SIMPLE SONG STRUCTURES, PART 1 OF 2
The simplest formal design for a piece of music is to have every section in the song is the same (A). This is appropriately designated a "simple" structure.
'If I Fell' is a good example:
(A) Verse 1 0:19-0:40
(A) Verse 2 0:40-1:13
(A) Verse 3 1:13-1:46
(A) Verse 4 1:46-2:18
Notice that the entire song consists of four iterations of the A section (excluding the intro, which is be definition supplemental to the song's form). The alphabetic label is therefore "AAAA", or "A x4".
The Beatles use this simple structure relatively frequently, however the number of iterations of that single A section is highly variable (anywhere from 2 to 9 times).
x2, one song:
'Mean Mr. Mustard'
x3, six songs:
'Baby It's You'
'In My Life'
'Everybody's Got Something to Hide Except for My and My Monkey'
'Why Don't We Do It In The Road?'
x4, seven songs:
'Twist and Shout'
'Devil in Her Heart'
'If I Fell'
'Tell Me What You See'
x5, four songs:
'The Fool on the Hill'
x6, two songs:
'For You Blue'
x7, two songs:
'Money (That's What I Want)'
'Words of Love'
x8, three songs:
'Everybody's Trying to be My Baby'
'Dizzy Miss Lizzy'
'Tomorrow Never Knows'
x9, two songs:
Careful readers might notice that there are actually a couple others that could fit into the "simple structure" category. 'Maggie Mae' is an A x2, 'Her Majesty' is an A x1, 'Dig It' could be interpreted any number of ways (all of which would have to be simple), and 'Sgt. Pepper's Lonely Hearts Club Band (Reprise)' could be interpreted as A x2. All of these, however, fit better into the structural label of "fragment" because they are incomplete songs. A case could be made that 'Mean Mr. Mustard' should also fit into the "fragment" category rather than "simple", but I chose otherwise because 'Mustard', though short, offers two complete iterations of its (A) section, whereas these others offer only parts.
In a simple structure, there is no contrast at the macro-level because simple structures by definition use the same macro-level sections on each iteration.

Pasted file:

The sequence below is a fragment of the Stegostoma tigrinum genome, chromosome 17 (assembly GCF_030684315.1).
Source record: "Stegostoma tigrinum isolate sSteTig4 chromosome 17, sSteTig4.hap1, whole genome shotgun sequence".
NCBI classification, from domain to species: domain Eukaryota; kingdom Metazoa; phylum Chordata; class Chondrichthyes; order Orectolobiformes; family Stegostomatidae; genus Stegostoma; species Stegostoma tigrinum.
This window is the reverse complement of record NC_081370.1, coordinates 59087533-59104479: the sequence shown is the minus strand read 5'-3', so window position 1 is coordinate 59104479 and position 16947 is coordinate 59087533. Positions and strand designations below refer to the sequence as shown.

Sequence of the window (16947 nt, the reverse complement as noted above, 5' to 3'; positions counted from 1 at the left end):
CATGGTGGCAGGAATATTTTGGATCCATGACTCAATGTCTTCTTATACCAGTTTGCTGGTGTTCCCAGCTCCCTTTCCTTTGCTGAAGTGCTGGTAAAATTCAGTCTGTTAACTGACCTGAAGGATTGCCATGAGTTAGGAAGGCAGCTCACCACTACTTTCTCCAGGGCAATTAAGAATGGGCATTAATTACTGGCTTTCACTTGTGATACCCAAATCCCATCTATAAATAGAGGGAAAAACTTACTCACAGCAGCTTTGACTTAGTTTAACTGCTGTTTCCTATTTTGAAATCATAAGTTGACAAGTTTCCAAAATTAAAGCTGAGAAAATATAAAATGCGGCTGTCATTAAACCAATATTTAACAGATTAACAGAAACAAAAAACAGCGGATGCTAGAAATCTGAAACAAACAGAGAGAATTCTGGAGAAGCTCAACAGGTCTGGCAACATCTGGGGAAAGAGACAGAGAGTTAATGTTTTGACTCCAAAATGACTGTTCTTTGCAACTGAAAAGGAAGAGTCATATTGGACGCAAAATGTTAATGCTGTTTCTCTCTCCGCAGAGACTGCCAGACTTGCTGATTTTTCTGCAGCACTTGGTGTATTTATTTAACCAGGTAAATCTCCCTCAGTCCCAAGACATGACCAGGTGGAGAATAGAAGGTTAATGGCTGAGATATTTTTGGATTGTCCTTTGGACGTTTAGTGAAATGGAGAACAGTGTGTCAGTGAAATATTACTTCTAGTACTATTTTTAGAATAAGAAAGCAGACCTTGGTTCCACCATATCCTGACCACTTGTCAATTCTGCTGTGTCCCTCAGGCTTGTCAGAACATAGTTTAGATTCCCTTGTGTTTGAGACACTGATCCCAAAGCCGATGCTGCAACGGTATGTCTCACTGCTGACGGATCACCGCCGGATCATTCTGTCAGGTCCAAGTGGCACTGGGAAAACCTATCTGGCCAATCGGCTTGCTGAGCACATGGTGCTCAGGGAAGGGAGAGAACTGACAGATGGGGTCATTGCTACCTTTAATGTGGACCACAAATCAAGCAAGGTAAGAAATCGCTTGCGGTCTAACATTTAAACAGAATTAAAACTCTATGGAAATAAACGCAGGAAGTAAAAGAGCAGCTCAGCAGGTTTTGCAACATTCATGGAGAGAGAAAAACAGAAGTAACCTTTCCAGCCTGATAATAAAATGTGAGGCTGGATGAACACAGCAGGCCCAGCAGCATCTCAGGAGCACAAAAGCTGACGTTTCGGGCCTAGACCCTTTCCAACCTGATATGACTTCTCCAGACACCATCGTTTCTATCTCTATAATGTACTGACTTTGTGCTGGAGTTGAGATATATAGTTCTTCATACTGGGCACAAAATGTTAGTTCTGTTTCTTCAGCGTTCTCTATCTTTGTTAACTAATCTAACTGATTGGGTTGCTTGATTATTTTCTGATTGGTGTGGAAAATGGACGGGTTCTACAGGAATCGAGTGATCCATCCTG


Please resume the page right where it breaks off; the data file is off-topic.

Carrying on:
The challenge of using simple structures, then, is the threat of monotony. If the music carries on without ever changing, boredom sets in. Composers must find ways to vary the music within that simple framework to maintain interest.
One solution is to use a solo. Even if the music is fundamentally the same, the performance of that music on an instrument (as opposed to sung) can provide the contrast necessary to sustain listeners' attention. 12 Beatles songs use this technique (interestingly, the first 7 of them are covers):
Similarly, two songs use breaks for the same purpose (breaks, like solos, are instrumental - a "break" for the singers - but do not highlight a single instrument):
Many simple songs use refrains for contrast. While verses typically use different lyrics but the same music on each iteration, refrains by definition use the same lyrics and same music. In that sense, they are quite similar to choruses. The biggest distinguishing factor between choruses and refrains is that choruses are independent from other sections, while refrains are dependent on other section(s) - usually but not always the verses. 14 Beatles songs use this concept (several of which, you'll notice, also use solos, as described above):
Another tactic is to reprise the introduction in the body of the song. Intros and outros are by definition supplemental to the form, but they can be used to parse out the macro-scale sections of songs, especially in simple structures. 4 Beatles songs do this:
Abbey Road on the River continues tomorrow:
Saturday, 28 May 2016, 11:00 a.m. - 12:15 p.m.
Abbey Road on the River: Muhammad Ali Center, 144 N 6th St, Louisville, KY
Carte Blanche: The Beatles' White Abum
The Beatles' only double-album, The Beatles (a.k.a. The White Album) is the band's most individualized and stylistically diverse work, and the antithesis of Sgt. Pepper's Lonely Hearts Club Band. This 90-minute multimedia presentation will observe and analyze The White Album by putting it in musical and historical context. Topics and people discussed will include Eric Clapton, the Maharishi Mahesh Yogi and his camp in Rishikesh, India, the influence of Yoko Ono, and the beginning of the end for the Beatles.
This blog is a workshop for developing my analyses of The Beatles' music.